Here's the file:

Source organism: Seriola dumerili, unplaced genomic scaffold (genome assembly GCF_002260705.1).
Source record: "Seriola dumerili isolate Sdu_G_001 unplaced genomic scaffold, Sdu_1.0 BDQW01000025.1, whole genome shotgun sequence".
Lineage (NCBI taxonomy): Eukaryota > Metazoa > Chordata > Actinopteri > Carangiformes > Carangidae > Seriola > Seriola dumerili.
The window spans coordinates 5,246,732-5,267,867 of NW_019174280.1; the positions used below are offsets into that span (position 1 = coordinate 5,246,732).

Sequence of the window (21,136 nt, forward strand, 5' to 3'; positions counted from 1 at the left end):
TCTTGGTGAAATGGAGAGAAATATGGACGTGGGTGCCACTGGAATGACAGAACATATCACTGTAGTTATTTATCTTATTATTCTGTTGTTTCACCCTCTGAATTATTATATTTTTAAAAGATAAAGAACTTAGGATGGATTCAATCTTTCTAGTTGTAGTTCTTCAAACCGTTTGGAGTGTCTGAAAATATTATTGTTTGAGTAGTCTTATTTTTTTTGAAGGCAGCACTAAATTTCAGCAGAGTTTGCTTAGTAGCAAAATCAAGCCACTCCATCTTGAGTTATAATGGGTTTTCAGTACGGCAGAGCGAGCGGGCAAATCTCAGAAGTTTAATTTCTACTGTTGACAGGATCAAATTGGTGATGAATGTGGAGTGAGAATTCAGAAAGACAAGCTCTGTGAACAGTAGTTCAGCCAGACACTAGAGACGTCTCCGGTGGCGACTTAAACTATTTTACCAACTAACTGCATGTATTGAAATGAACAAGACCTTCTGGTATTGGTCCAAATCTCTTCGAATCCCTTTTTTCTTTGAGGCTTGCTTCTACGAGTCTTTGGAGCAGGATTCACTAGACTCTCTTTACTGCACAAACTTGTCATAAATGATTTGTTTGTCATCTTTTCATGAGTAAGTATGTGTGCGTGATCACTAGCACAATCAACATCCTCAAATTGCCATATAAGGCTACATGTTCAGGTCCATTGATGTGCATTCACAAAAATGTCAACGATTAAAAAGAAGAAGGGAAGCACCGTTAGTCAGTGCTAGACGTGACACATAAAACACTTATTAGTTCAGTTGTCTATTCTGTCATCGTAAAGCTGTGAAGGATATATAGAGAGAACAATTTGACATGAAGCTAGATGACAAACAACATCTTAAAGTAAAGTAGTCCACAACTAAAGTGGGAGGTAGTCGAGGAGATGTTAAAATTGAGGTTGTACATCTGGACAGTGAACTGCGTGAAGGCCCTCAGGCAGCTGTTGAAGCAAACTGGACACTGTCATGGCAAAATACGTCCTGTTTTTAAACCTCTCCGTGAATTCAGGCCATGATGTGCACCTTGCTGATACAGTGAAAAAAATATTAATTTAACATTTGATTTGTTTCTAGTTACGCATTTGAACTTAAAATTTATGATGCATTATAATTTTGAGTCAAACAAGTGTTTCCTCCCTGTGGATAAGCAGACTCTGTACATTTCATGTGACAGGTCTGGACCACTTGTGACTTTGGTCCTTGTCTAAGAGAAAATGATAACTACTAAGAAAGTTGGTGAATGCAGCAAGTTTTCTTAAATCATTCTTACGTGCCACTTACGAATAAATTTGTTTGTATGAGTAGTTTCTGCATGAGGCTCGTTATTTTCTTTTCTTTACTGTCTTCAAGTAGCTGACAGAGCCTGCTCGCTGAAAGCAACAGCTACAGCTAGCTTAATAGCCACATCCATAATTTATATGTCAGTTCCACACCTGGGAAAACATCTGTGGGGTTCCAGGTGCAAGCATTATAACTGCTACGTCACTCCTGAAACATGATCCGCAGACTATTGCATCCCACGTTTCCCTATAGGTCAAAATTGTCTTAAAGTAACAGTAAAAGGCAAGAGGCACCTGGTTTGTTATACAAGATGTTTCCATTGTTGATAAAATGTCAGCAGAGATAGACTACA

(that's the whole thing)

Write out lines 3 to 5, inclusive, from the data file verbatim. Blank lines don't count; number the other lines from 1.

Lineage (NCBI taxonomy): Eukaryota > Metazoa > Chordata > Actinopteri > Carangiformes > Carangidae > Seriola > Seriola dumerili.
The window spans coordinates 5,246,732-5,267,867 of NW_019174280.1; the positions used below are offsets into that span (position 1 = coordinate 5,246,732).

Sequence of the window (21,136 nt, forward strand, 5' to 3'; positions counted from 1 at the left end):